It already set the world ablaze with the reveal of the all-new LandCruiser, but now Toyota is banking on big truck energy. The 2022 Toyota Tundra has just been unveiled, the iconic automaker’s answer to Ford’s F-150, Chevrolet’s Silverado, and RAM’s 1500, but focuses on durability, reliability, and value, the Tundra is a slightly different beast.
Looking back at the history of the Tundra, it’s not hard to see where things went wrong. In the early 2000s, the pickup was one of the most popular on the market, but upgrades to competitors and a less than satisfactory fuel economy saw the Tundra lagging behind. As the pickup industry got bigger, so too did engine capacity, and America finds itself in the midst of a big truck battle. Toyota is finally coming to the party.
While Toyota hasn’t let much out of the bag in terms of specs or performance, the newly unveiled images of the 2022 Tundra paint a starkly different picture than past iterations. The all-new interior includes red perforated leather seats with subtle camo detailing for the TRD Pro trim. We can also spy a textured shift knob, crawl control, what appears to be a mixture of analog and digital gauges on the instrument cluster. Needless to say, Toyota is honing in on the working tradesman, with a wireless phone charging pad sitting pride of place in the center console.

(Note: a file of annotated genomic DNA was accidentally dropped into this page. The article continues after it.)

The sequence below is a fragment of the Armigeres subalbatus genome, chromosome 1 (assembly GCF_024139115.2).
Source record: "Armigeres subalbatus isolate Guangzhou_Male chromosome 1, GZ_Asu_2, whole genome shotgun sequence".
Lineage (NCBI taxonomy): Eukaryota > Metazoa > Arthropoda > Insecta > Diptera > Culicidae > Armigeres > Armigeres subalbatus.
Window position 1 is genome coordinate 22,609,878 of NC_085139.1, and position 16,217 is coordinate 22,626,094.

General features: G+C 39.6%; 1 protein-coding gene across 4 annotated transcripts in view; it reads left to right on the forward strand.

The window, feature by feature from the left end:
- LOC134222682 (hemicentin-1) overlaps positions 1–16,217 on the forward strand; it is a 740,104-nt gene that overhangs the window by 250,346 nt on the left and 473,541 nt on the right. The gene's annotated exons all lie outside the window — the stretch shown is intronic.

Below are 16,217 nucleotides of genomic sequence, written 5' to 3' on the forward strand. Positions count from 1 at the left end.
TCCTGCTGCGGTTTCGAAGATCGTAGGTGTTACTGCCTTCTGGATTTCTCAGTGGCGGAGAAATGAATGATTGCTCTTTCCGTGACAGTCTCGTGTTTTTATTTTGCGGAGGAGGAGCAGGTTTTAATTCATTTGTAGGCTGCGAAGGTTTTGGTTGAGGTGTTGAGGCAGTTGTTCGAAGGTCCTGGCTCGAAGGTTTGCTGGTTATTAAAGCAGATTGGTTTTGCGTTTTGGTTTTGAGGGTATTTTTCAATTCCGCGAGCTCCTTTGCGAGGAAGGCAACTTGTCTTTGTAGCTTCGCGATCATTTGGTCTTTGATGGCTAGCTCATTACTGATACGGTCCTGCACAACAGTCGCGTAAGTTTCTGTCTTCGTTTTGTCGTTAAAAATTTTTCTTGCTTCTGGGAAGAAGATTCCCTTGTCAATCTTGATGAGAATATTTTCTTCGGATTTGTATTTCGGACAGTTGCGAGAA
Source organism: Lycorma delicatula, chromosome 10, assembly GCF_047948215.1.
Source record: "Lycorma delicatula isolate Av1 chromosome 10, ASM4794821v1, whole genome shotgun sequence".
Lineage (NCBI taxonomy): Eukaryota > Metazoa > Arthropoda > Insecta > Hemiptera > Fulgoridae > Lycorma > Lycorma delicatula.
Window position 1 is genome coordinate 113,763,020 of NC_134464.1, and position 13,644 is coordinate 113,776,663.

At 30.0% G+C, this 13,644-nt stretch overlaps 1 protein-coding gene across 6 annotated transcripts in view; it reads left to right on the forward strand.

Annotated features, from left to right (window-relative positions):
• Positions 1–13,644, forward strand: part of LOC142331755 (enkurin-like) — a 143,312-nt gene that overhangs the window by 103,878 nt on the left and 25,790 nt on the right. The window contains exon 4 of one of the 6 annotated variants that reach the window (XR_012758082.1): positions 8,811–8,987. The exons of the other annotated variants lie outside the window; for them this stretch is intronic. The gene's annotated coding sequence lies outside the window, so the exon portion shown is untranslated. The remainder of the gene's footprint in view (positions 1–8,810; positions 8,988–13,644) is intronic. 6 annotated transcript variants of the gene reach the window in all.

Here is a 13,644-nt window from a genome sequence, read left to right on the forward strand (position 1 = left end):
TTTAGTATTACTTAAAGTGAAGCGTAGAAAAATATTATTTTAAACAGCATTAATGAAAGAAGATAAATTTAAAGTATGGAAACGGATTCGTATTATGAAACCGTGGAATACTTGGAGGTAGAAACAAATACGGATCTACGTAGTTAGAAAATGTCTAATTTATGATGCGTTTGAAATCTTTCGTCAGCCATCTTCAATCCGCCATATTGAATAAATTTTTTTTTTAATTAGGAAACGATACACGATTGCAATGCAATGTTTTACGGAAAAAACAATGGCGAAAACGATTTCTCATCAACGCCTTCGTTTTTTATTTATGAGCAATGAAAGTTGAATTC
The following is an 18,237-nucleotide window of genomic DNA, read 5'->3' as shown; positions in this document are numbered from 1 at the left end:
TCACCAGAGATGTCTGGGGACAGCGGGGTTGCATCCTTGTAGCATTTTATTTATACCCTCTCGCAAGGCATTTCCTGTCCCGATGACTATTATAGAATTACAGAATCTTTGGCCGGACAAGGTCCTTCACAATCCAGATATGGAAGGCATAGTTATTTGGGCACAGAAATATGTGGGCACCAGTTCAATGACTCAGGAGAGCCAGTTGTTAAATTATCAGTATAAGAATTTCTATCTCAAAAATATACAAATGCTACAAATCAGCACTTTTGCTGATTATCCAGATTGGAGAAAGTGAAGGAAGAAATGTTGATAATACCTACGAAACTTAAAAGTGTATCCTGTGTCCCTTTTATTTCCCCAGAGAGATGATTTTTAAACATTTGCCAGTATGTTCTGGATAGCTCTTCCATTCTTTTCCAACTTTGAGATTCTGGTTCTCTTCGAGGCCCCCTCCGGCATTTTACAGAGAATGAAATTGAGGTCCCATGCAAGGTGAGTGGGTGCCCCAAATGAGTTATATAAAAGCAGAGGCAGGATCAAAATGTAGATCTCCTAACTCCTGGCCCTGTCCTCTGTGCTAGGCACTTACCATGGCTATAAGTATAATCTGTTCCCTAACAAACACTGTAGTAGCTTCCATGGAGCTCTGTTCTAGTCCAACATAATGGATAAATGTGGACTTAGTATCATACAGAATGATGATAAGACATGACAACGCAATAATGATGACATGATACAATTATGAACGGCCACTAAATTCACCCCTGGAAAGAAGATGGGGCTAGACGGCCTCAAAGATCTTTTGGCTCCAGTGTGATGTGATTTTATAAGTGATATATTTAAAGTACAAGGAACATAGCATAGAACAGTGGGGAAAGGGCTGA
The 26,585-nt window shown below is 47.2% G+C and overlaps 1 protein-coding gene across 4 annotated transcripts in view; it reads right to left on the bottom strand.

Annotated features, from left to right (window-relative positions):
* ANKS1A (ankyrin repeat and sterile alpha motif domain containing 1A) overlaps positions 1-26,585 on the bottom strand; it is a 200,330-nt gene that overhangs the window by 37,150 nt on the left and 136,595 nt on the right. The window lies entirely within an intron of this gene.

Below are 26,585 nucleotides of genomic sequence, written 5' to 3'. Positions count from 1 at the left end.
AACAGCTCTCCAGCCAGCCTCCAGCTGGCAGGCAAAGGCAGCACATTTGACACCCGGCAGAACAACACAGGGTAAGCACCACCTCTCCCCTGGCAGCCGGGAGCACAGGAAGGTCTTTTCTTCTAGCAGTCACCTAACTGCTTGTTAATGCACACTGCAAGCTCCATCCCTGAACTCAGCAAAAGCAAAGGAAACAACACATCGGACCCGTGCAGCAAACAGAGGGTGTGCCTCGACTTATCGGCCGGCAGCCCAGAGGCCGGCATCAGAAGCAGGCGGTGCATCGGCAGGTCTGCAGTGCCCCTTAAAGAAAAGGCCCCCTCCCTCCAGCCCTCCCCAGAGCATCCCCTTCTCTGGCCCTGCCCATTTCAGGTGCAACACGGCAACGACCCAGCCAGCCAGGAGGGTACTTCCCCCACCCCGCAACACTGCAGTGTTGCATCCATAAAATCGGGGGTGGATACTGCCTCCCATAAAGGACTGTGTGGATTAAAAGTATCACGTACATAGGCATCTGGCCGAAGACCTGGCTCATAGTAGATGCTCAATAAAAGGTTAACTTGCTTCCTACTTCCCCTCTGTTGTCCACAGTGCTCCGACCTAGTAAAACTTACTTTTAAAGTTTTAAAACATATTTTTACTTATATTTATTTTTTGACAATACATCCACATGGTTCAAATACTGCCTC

Aside from a few grainy pictures and some cautious speculation, Toyota fans didn’t have much to go off for the design of the new 2022 Tundra. Thankfully, Toyota has shown off the new design, and for the most part, the response has been positive. The official press shots show the all-new 2022 Toyota Tundra will be big, boxy, and capable of anything. Sitting somewhere between Chevy’s Silverado with the big front grille and the Aussie Amarok compatriots, the 2022 Toyota Tundra isn’t backward coming forward. It’s bold and brash, as all good pickups should be. But that’s not to say it doesn’t have a few tricks up its sleeve.
Toyota also confirmed that the 2022 Tundra will hold onto the beloved retractable rear window feature. It features a full-length moonroof with a girthy opening and, according to Jalopnik, a fully retractable rear window. The feature, similar to the power rear glass found on the 4Runner — has garnered some serious praise from fans over its added airflow and accessibility.
Where the unknowns start to ring is in the powertrain. From the outside, however, it seems obvious. If Toyota wants to compete with the big players, it needs to be more efficient, and ditching the 5.7-liter V8 would be a great place to start. Based on popular appeal, the twin-turbocharged 3.5-liter V6 we saw the brand drop into the new 300-Series Land Cruiser would be the most obvious answer and one we could definitely get behind.
We know that the 2022 Tundra will be powered by a new “iForce Max” engine, as revealed by the first teaser images. As Gear Patrol rightly pointed out, the six “ribs” on the engine cover versus the eight found on the current V8 model makes a pretty strong case that the new truck will be V6-powered.
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